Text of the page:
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36 Children

3.97  ·  Rating details ·  263 ratings  ·  24 reviews
A former teacher recalls his two years in a Harlem school. A new Introduction and a wide selection of stories, poetry, and drawings by the children are included.
Paperback, 224 pages
Published September 1st 1988 by Plume (first published December 1st 1968)
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Average rating 3.97  · 
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 ·  263 ratings  ·  24 reviews

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Nov 07, 2009 rated it it was amazing
Both of my parents went back to school to get their masters in education a few years ago. Besides having to help them with their term papers, they shared some of the books that they had to read for their classes with me. This was one of them. Its a book about a Harvard/Columbia educated middle school teacher in the mid 1960s. After asking too many questions at his previous school, Herbert Kohl is punished by being reassigned to a school in Harlem. He encounters a very diverse and unruly classroo ...more
Marianne Ulloa
Feb 16, 2008 rated it really liked it
Recommends it for: educators and reformers.
Shelves: faves
36 Children is an account of a teacher in an inner-city HS in the 60's (NYC?), his classroom, and his attempts to reform. This book was not comlex, and the language was not always the best, however, it was moving in its message that there needs to be change, and it begins with one classroom at a time. I read this when I first started teaching in NYC, and it absolutely terrified me how a system is still structured to not allow for the success of young people, and although there are attempts to re ...more
Nov 15, 2007 rated it it was amazing
This is the only story of a teacher who makes a difference that is at all believable. Kohl took real chances and never quit work to go do a lecture tour. he remained a teacher his whole life. He allowed students to make decisions about their own learning and always put his students first, before other teachers, administrators, and even his own career. Kohl is pissed. Definate recommendation to anyone who thinks you can't work within the system. (Although Kohl himself insists that you can't, but ...more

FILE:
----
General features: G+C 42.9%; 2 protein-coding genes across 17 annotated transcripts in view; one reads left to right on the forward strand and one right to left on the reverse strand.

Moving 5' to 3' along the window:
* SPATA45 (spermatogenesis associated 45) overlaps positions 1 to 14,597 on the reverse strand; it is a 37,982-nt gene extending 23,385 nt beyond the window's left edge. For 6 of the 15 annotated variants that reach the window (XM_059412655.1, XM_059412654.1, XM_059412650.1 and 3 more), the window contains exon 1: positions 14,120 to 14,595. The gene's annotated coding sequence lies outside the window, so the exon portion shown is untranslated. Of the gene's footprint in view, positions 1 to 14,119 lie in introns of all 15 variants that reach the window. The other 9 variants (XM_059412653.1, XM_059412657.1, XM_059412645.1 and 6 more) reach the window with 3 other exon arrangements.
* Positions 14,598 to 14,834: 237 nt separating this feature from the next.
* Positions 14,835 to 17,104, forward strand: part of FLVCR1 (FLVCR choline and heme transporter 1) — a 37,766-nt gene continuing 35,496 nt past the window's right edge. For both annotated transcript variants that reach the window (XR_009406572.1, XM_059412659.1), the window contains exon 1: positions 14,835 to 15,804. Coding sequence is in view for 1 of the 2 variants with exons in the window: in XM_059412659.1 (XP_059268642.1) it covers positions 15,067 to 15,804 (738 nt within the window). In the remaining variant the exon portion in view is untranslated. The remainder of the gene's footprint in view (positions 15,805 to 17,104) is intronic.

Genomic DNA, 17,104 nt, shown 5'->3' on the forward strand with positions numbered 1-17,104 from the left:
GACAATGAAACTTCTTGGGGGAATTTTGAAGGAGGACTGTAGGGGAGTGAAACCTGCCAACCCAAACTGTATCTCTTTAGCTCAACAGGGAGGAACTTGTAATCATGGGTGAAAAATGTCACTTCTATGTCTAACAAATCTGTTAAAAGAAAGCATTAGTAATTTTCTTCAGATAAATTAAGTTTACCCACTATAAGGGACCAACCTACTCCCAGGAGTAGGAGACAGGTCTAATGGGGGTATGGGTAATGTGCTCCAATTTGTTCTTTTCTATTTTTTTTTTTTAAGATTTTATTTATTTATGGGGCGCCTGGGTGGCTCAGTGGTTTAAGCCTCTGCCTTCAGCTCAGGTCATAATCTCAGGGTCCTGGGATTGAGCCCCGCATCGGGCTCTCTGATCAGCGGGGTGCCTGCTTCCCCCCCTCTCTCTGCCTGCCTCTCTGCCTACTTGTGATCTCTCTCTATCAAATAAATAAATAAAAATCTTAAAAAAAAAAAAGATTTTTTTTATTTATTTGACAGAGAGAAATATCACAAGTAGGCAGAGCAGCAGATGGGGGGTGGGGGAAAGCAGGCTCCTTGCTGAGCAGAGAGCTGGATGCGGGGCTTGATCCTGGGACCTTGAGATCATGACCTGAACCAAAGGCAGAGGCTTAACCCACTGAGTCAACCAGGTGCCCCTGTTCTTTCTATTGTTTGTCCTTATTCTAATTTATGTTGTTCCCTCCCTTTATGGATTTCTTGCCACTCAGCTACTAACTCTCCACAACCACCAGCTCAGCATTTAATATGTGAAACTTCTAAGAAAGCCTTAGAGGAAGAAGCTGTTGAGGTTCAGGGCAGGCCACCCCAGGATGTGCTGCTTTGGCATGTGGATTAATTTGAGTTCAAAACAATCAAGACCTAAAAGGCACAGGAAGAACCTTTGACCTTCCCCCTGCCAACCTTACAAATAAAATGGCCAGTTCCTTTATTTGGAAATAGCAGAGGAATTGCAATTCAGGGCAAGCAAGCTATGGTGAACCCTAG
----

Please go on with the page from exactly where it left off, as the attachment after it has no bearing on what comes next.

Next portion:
Dec 04, 2015 rated it liked it
Shelves: teaching
Good, with good ideas, but probably would recommend other books about teaching before this one. Was probably more relevant in the 60s and 70s - though I'm sure the racial tension still exists and manifests today. Loved the children's stories. ...more
Mark Feltskog
Aug 29, 2009 rated it it was amazing
For me, this was the right book at the right time.
Jul 29, 2008 rated it really liked it
Very good read for educators and who ever works with children. Never give up!
Nov 16, 2007 rated it really liked it  ·  review of another edition
Great read for educators.
Mar 15, 2018 rated it really liked it  ·  review of another edition
A study of the education system in the USA (and the school system in general), and how it fails poor people, written in the 1960s. Fascinating observation on how unstructured, artistic and philosophically-driven learning can benefit children. Made stronger by the inclusion of stories and work by the children that Kohl taught (including the chillingly brilliant short story 'The Condemned Building' by Alvin). As a teacher Kohl seems to care about his students. Occasionally dated in language; some ...more
Feb 14, 2020 rated it really liked it  ·  review of another edition
This is a classic -- Kohl's story of transformation in a Harlem classroom. At first it is an inspiring story, but he ends up more cynical and despairing as he sees that how one good year with them was not enough, and he continues the story with follow-ups of many of the children and the struggles they go through over the next few years. ...more